Meet Rumr: The anonymous messaging app teens will love until it makes them cry

By Michael Carney , written on November 20, 2013

From The News Desk

Brace yourselves: There’s a new mobile messaging app about to hit the market that parents, educators, and even law enforcement will hate. The app is called Rumr, and the premise is anonymous messaging, but in a way that’s far more nefarious than anything else out there today.

If we collectively worried that MySpace fostered pedophiles, Facebook facilitated bullying, Snapchat’s ephemerality encouraged sexting, and Whisper causes young girls to feel insecure and needy...well, Rumr is our worst nightmare. And that might be exactly why it takes off with teens.

Lest you hope that Rumr will go away before it ever takes off, PandoDaily has heard that stealthy Los Angeles-based company just closed an $800,000 seed round from several prominent investors, including, Khosla Ventures (Ben Ling), Google Ventures (MG Siegler), Greycroft Partners (Paul Bricault), and angel investor Paige Craig. We’re told that the money was officially wired yesterday.

The rub with Rumr is that the anonymity goes only one way. The sender who initiates the conversation knows the identity of the recipient or recipients, but the recipients are blind. There are plenty of fun and harmless ways this could be used, such as by secret admirers and to facilitate harmless school yard gossip. But it could just as easily – rather it will – be used for harassment, bullying, blackmail, and other horrible behaviors.

Like on WhatsApp and other popular messaging platforms, users can send messages to those in their address book who also have the app installed or can look up users who have set themselves to public. Messages can be sent to individuals or to groups. To keep these anonymous conversations straight – or some semblance of straight – each participant is assigned a different color. Thus, participants may refer to one another within the conversation by their color representation.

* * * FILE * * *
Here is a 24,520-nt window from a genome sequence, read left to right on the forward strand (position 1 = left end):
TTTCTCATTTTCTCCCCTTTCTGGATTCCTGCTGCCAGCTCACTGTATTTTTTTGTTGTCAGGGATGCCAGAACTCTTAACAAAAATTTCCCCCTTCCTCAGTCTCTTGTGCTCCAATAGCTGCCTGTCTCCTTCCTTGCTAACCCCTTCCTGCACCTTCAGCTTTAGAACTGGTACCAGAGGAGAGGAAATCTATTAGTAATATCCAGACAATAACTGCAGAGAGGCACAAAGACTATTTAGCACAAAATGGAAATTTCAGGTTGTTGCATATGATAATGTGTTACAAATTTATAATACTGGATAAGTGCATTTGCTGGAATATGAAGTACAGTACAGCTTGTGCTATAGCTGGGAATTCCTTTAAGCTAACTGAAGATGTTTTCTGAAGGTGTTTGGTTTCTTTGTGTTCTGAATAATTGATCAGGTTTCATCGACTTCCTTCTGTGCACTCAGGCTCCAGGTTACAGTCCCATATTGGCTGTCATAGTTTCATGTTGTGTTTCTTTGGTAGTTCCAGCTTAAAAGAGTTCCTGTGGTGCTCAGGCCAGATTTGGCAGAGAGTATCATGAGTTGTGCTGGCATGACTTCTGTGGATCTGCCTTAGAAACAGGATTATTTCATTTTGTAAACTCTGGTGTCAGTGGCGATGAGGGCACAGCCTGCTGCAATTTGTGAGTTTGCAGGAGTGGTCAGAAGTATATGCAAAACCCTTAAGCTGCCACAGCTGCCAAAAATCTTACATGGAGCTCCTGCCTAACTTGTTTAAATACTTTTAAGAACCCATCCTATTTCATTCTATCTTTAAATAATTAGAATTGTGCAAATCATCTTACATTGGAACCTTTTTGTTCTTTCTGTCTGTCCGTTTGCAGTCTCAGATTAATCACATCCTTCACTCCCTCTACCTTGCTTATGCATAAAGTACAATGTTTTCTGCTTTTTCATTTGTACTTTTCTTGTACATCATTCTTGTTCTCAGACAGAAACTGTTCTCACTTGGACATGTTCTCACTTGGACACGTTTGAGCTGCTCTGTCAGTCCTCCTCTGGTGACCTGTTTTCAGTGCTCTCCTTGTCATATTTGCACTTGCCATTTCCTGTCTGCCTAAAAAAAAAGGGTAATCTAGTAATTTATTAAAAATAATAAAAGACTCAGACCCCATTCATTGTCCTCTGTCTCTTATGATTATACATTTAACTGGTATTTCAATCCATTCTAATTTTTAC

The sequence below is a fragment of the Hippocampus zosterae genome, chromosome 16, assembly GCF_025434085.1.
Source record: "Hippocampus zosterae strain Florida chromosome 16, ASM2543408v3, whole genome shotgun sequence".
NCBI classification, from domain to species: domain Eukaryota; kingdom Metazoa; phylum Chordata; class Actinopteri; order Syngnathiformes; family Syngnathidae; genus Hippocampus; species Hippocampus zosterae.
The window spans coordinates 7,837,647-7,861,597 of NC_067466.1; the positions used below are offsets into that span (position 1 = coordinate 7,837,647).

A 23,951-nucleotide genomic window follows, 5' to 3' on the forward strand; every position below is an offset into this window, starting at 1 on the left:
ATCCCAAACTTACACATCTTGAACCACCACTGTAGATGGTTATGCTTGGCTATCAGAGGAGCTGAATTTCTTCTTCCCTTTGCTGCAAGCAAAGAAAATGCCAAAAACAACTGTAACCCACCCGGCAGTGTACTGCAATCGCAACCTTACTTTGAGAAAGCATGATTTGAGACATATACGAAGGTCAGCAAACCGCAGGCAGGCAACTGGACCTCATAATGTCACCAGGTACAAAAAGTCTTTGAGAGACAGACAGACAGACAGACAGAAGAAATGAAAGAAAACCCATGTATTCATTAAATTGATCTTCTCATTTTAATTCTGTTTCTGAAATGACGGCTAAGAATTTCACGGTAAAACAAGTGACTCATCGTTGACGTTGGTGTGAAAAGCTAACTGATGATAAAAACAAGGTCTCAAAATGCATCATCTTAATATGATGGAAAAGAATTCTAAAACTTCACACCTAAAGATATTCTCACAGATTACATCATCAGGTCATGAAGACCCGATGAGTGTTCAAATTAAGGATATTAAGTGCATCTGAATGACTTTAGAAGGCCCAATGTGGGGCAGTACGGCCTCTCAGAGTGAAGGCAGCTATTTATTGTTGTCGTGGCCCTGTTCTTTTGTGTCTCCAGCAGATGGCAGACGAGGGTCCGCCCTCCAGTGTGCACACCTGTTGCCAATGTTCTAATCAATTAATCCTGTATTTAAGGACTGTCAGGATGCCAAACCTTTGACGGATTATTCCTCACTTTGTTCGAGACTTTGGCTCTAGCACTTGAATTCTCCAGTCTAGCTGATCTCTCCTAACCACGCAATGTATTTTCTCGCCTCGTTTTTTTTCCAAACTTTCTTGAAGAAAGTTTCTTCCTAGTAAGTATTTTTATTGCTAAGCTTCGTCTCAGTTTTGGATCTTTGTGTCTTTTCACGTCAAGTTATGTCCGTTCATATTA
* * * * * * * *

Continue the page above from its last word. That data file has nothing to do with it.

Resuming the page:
Now, of course, things could change before launch, but the product is already in a state of private alpha and being used by people close to the company. Sources tell me that the company’s iOS app is essentially finished and the Android app will soon follow. The company apparently plans to launch to the public on both platforms, simultaneously, in the coming weeks.

Rumr was founded by James Jerlecki and Collin Vance, both of whom most recently worked for LA-based mobile messaging and telephony startup textPlus (fka GOGGI). Both left textPlus in September, according to their LinkedIn profiles, but it appears that Rumr has been in the works for much longer. Jerlecki and Vance are still building out their team, something that this funding round should help with. Thus far, they’ve been forced to outsource some of the development to friends within the local startup community, our sources say, but several of these individuals are expected to join full-time in the future.

The company’s relationship to textPlus, a stodgy-by-comparison, growth-stage messaging company, only increases its parallels with Whisper, which itself was incubated within TigerText, an enterprise-focused secure messaging platform. The fact both are in LA, alongside Snapchat, Burner, and others, invites a whole discussion about why LA seems to be leading the market for anonymous, ephemeral, and privacy-first social platforms.

So back to anonymous messaging. The closest thing to Rumr is the uber-popular Whisper. But even Whisper is a one-to-mass broadcasting platform where people share their deepest and darkest secrets, seek support and advice, and in most cases find positivity – from strangers. Rumr appears more like a digital sniper’s rifle, that in the wrong hands could be wielded to cause acute pain and suffering.